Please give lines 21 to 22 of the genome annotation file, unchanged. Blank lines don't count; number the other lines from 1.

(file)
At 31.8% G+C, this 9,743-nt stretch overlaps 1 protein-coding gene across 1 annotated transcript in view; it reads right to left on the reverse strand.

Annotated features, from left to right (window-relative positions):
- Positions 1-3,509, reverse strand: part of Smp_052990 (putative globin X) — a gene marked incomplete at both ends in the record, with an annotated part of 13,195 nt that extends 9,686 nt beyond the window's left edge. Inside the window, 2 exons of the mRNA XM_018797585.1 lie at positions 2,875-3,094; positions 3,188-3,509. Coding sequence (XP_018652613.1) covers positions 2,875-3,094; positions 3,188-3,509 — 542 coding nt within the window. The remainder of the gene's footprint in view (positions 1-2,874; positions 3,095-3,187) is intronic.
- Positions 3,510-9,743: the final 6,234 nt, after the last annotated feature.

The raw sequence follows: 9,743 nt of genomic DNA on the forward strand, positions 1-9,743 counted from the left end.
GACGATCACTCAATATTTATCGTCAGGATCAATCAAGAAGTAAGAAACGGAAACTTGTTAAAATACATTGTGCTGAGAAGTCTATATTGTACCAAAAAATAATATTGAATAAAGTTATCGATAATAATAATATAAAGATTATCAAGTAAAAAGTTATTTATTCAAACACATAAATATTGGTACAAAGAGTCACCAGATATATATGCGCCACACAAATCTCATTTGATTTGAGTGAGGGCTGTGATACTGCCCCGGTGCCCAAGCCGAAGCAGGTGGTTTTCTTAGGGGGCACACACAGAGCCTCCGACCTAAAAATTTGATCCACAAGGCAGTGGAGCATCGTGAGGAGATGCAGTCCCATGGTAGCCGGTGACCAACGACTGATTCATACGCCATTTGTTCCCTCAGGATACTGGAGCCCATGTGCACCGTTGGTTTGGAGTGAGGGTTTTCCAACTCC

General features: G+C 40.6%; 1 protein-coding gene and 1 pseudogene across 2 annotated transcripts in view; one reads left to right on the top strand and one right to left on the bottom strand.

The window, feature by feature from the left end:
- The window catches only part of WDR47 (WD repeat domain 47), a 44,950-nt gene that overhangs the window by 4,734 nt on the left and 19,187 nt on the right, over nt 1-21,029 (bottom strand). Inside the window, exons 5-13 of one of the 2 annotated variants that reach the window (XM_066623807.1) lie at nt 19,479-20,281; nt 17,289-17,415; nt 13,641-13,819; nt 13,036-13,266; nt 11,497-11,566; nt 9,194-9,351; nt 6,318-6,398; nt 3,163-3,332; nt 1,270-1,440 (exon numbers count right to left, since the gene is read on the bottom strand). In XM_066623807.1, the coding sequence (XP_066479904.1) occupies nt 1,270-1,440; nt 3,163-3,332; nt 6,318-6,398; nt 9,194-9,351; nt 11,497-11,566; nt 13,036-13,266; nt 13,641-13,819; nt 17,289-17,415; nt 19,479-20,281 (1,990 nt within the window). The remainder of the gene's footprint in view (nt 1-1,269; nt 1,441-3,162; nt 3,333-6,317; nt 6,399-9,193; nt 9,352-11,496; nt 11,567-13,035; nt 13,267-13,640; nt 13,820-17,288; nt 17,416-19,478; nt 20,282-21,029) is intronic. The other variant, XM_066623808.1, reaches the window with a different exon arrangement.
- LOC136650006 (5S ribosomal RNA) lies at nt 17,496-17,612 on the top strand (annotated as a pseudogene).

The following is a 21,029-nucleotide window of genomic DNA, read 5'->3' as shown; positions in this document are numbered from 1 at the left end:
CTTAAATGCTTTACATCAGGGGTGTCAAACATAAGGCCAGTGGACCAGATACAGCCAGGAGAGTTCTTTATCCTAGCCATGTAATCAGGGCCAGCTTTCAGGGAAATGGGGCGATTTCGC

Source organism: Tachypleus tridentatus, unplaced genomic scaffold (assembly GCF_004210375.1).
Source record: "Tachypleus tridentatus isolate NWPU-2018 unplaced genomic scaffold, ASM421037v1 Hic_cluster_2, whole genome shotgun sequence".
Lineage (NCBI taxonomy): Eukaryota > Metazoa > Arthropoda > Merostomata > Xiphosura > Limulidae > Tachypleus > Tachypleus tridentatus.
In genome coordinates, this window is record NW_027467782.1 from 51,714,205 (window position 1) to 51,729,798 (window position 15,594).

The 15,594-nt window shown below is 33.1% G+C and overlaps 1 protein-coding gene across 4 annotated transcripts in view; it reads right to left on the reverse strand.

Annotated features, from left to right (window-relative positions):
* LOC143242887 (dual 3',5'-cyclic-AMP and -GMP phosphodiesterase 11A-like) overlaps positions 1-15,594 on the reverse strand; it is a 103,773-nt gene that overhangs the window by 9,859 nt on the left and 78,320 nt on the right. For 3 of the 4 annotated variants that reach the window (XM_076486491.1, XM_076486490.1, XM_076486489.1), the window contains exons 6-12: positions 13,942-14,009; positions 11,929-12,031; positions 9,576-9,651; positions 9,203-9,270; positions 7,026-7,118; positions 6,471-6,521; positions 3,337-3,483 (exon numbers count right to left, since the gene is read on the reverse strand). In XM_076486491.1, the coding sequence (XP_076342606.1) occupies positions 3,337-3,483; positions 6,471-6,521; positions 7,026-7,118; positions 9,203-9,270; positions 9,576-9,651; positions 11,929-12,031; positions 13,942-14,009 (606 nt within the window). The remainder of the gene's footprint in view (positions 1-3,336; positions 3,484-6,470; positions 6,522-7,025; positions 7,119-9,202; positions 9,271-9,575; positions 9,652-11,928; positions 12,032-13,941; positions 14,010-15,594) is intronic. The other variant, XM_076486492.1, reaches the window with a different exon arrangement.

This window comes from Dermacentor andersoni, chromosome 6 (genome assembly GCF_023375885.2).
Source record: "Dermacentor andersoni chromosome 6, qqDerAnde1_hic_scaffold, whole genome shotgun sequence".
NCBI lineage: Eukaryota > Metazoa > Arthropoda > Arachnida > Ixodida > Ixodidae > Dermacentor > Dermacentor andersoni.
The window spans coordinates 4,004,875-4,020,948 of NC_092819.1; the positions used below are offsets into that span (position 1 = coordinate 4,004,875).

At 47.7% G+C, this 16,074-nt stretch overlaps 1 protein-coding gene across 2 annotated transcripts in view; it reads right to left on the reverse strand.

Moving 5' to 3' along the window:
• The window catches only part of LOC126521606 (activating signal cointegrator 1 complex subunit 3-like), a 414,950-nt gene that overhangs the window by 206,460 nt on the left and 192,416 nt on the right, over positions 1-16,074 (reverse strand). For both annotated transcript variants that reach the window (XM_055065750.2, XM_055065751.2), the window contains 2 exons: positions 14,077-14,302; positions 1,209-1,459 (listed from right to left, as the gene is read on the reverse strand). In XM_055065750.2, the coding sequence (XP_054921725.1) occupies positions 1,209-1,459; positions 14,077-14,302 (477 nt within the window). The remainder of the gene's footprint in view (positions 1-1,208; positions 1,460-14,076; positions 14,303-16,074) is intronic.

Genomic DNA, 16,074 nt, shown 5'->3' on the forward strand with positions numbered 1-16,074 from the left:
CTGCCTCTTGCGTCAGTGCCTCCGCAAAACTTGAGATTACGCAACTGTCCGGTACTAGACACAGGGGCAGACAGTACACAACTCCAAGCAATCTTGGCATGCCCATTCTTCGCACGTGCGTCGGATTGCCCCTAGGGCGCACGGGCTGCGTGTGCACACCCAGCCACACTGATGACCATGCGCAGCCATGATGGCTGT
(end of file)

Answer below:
Source record: "Dermacentor andersoni chromosome 6, qqDerAnde1_hic_scaffold, whole genome shotgun sequence".
NCBI lineage: Eukaryota > Metazoa > Arthropoda > Arachnida > Ixodida > Ixodidae > Dermacentor > Dermacentor andersoni.